An inmate who was sitting in a prison cell nearly 20 miles from East Palestine when a Norfolk Southern train hauling toxic chemicals went off the tracks is suing the chief executive of the railroad for $25 million.

A lawsuit filed by 30-year-old Josh Turner in U.S. District Court against Norfolk Southern CEO Alan Shaw claims that the spillage of vinyl chloride in the February 3rd derailment and subsequent decision for a controlled burn sent toxic chemicals into the environment.

Turner, who is serving a four-year sentence for robbery and felonious assault at the Ohio Penitentiary on Coitsville-Hubbard Road in Youngstown, alleges in the partially hand-written complaint that he has been suffering from rashes, headaches, chest pain, wheezing, and breathing problems which he attributes to impact of vinyl chloride.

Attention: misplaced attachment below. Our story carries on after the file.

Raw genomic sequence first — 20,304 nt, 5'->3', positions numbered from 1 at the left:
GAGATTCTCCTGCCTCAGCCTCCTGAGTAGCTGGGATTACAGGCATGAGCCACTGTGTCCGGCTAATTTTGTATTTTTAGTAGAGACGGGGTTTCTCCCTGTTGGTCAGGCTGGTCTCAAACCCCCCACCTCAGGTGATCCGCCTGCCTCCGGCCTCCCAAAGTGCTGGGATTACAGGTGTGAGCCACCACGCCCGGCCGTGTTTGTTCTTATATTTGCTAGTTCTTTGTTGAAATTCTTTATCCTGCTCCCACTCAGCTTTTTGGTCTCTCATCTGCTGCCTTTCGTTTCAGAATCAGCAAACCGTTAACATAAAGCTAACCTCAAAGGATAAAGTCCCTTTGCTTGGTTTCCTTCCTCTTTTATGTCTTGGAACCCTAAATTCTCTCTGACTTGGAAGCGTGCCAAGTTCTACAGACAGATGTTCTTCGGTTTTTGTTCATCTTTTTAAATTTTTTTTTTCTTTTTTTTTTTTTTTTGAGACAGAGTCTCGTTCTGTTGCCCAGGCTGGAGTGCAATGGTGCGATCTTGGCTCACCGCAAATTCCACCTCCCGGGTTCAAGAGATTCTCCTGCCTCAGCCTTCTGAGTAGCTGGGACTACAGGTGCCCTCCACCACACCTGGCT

Claiming that prison officials have made no effort to provide inmates with bottled water, Turner alleges that his constitutional rights are being violated.

Alan Shaw has not filed a response to the suit, which is just one of nearly thirty civil lawsuits filed against the railroad by residents, businesses, and government entities since the derailment.

The various class action suits have claimed that people living or working as close to two miles from the derailment, to as far as thirty miles away should be able to become party to the complaints.

A federal judge has asked law firms involved in more than 20 of the cases to come up with criteria that can be compiled into a single complaint.

Turner’s case has been assigned to Magistrate Judge Jonathan Greenberg.